Just before Valentine's Day this year my 47 year old sister, Corrine, found out she has rectal cancer. She first became suspicious something was happening several months ago when she noticed a difference in the way her stool looked. She described it as looking like "little squiggles" and was concerned but not overly because, well our BM's can look different every day depending on what we ate. What really triggered worry and send her to her primary care at the beginning of February was that she then noticed blood in her stool. Her doctor couldn't really tell if there was anything going on but immediately ordered a colonoscopy. This was performed on February 12th. Within a minute of her awaking from the anesthesia the doctor was telling her that she has rectal cancer. A "large" mass. She, her husband, Tony, and their three boys were stunned.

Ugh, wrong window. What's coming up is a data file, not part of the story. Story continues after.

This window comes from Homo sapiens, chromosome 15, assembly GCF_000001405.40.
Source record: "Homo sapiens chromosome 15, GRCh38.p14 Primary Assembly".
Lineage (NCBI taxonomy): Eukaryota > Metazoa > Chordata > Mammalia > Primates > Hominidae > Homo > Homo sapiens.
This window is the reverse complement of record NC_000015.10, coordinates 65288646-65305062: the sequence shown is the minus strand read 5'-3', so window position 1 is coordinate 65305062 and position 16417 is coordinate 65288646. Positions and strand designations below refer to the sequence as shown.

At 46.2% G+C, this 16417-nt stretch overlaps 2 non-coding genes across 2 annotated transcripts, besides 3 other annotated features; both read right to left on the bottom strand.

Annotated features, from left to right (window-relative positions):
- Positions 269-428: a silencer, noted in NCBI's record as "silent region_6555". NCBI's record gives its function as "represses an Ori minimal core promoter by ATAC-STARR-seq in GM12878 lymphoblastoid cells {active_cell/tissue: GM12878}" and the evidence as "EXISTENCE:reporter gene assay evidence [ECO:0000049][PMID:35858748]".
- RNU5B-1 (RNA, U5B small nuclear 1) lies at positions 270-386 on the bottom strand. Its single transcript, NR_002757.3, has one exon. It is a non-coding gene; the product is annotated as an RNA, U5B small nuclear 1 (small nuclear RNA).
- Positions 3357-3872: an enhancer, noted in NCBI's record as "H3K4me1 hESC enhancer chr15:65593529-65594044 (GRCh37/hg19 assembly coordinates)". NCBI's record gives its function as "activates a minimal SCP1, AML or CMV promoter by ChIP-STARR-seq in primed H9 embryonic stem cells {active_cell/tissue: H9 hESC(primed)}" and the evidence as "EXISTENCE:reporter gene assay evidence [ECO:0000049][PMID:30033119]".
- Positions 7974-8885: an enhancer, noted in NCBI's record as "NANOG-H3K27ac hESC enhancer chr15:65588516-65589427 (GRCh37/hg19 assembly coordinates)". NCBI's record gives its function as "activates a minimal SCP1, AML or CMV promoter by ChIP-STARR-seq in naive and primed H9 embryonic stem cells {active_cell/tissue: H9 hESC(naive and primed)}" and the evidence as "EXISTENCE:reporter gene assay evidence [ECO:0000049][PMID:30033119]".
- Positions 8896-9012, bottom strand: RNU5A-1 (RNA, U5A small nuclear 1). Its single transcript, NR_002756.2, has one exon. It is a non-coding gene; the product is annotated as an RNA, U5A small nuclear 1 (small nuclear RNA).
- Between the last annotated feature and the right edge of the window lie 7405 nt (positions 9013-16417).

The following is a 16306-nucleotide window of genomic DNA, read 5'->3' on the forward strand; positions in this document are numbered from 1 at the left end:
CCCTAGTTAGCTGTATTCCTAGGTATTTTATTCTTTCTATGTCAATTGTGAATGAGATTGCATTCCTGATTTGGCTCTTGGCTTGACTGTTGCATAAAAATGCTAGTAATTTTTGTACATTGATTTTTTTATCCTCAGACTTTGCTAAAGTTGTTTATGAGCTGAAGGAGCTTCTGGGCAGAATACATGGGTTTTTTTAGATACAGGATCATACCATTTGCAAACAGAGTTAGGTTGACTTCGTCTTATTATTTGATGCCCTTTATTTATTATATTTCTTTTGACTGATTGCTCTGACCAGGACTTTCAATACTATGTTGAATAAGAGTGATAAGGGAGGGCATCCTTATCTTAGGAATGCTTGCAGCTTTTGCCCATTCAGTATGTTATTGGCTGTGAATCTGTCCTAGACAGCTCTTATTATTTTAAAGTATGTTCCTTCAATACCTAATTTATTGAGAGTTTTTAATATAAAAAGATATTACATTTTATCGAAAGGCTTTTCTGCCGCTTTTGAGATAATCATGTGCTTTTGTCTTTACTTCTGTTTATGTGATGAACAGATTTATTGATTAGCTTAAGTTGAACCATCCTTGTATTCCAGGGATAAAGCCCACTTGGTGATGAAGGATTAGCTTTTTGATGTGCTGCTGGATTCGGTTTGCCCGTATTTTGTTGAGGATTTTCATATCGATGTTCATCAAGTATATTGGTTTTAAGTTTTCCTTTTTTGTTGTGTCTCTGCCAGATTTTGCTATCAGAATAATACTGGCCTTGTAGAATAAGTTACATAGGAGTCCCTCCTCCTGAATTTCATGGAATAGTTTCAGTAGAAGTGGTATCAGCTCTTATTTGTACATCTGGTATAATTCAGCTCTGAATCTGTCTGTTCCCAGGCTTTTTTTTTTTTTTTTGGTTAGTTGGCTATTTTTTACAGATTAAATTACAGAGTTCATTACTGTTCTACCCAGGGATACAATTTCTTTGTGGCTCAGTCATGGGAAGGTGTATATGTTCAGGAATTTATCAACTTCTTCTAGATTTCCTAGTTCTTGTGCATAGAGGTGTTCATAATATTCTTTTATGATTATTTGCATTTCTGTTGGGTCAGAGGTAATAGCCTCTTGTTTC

So was I. Corrine is my everything--not just my sister but my confidant, my best friend, my keeper of secrets, memories,  and all things Zens, inside jokes, outside jokes, Don-isms, our families vacation together, my Uber driver when I'm lucky enough to be in town and I don't think I have to tell anyone reading this blog that she makes everyone around her feel special and genuinely loved. She has a million friends (it seems) and keeps in-touch with dozens of people regularly. How can this happen? Why? To this fun-loving, compassionate, beautiful ray of light in the world? It's not fair. Cancer never is.

After the stunning news at the colonoscopy, her doctor ordered a CT scan to see if they could see any lesions in her major organs (liver, lungs) which would indicate a possible metastasis (where the cancer spreads to other organs) and they did see a couple of small suspicious spots on her lungs and also a noticeable suspicion on her liver. Not good news and very scary. However, the MRI of the liver she had the following day (Wednesday) indicated that that lesion did not appear to be cancer and was probably a hematoma. The lung lesions were so small they were not concerned enough about them to address them yet.